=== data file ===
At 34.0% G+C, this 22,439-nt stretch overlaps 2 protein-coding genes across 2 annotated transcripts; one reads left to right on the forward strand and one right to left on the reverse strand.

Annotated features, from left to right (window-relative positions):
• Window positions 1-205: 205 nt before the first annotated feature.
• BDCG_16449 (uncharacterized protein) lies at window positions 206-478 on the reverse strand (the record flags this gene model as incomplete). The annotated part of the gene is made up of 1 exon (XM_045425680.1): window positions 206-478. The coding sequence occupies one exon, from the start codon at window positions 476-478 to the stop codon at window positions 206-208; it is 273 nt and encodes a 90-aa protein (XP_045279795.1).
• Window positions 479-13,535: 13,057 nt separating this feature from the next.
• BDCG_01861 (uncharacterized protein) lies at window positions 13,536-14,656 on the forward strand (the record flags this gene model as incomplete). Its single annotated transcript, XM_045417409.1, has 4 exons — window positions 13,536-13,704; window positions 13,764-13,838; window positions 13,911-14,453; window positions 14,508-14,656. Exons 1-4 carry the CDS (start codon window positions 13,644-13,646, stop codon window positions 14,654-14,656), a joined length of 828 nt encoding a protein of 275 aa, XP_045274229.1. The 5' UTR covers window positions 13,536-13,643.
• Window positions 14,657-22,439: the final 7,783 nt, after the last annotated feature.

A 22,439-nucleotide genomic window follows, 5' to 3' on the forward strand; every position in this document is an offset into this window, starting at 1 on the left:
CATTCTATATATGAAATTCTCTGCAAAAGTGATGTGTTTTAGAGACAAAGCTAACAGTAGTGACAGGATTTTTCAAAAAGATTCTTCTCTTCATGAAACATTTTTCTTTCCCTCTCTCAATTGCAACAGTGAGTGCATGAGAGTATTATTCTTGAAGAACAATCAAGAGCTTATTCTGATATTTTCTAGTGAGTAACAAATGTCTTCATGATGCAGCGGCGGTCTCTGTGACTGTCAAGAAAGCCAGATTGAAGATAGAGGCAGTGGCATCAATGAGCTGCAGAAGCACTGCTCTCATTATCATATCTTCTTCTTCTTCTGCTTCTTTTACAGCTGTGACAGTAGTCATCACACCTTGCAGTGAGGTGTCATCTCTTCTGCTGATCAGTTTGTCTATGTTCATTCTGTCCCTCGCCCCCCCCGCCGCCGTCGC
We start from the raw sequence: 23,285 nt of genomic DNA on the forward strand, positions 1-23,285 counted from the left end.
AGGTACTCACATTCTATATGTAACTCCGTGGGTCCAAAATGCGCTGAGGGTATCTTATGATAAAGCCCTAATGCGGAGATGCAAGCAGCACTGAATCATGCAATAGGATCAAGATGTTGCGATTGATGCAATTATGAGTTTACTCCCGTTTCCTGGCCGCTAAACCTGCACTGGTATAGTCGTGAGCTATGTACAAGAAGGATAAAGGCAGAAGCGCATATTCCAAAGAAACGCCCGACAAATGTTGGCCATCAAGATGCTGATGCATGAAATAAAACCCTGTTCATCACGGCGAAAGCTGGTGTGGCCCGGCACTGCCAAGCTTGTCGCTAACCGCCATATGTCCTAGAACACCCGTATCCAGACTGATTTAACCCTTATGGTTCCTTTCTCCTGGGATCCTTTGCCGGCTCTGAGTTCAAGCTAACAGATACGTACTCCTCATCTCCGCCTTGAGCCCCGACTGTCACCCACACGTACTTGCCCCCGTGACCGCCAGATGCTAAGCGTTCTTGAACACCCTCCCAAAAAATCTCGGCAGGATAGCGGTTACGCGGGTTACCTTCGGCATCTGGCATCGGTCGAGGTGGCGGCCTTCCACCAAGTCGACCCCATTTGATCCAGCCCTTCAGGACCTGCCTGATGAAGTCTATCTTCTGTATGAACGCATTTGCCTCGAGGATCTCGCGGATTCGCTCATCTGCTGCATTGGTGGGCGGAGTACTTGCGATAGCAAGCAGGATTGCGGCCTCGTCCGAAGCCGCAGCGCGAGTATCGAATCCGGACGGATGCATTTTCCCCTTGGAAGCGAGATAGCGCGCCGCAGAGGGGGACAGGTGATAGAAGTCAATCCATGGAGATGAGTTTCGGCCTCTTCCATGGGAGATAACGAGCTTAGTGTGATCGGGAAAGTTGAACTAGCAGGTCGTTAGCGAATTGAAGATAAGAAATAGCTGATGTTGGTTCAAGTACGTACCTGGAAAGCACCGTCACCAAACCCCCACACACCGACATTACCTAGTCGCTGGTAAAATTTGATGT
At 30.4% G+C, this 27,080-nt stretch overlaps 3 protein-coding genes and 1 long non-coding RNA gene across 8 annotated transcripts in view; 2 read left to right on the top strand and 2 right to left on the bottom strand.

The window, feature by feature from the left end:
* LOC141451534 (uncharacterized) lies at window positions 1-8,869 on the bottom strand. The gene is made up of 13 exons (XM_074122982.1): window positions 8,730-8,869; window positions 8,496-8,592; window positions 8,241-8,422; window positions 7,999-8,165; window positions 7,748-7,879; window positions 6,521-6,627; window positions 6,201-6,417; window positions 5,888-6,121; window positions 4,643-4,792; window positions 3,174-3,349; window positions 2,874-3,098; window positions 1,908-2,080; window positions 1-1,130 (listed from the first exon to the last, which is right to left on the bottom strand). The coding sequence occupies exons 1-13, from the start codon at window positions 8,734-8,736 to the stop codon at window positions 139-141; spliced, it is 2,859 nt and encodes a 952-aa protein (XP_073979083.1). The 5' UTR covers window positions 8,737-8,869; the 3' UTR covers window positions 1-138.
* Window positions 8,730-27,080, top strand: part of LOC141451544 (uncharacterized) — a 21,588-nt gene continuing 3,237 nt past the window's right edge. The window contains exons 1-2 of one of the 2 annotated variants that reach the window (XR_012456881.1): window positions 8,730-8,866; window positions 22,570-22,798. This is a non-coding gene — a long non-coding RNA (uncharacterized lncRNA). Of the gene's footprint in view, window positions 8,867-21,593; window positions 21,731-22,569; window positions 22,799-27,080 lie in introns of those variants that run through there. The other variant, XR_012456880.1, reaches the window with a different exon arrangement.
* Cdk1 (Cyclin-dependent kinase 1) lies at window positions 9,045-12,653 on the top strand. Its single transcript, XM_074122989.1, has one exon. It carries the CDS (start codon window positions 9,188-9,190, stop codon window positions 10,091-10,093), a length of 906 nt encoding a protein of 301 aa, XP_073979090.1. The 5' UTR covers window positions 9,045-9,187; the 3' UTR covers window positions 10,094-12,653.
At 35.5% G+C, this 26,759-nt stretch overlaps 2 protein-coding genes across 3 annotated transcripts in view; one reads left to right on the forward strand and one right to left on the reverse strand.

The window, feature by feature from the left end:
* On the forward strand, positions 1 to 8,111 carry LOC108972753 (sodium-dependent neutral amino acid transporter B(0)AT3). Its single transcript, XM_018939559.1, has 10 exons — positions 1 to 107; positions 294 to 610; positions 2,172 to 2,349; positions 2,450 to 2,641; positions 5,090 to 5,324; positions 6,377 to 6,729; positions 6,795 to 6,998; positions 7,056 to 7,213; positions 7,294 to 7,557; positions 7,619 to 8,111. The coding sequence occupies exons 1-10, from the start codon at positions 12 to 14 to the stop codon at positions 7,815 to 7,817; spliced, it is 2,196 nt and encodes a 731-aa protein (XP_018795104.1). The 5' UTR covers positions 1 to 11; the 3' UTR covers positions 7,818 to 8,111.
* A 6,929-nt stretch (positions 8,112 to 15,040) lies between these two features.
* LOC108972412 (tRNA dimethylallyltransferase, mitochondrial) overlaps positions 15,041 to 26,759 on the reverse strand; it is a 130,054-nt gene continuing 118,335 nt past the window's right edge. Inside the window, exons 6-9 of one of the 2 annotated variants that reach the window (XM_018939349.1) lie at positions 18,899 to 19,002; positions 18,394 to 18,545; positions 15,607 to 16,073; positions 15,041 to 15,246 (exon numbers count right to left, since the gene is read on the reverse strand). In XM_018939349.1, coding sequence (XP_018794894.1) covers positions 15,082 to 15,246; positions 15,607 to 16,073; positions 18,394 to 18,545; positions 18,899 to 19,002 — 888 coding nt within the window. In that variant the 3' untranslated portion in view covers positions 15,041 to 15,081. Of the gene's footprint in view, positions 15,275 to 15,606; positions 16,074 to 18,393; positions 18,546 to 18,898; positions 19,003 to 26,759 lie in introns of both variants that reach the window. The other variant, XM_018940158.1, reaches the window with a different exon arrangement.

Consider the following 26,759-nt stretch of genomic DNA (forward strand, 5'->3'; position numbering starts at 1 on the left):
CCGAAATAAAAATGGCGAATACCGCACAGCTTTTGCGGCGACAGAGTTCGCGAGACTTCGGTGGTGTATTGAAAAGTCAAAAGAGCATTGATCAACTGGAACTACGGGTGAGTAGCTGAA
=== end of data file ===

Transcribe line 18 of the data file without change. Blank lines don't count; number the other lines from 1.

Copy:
The window, feature by feature from the left end: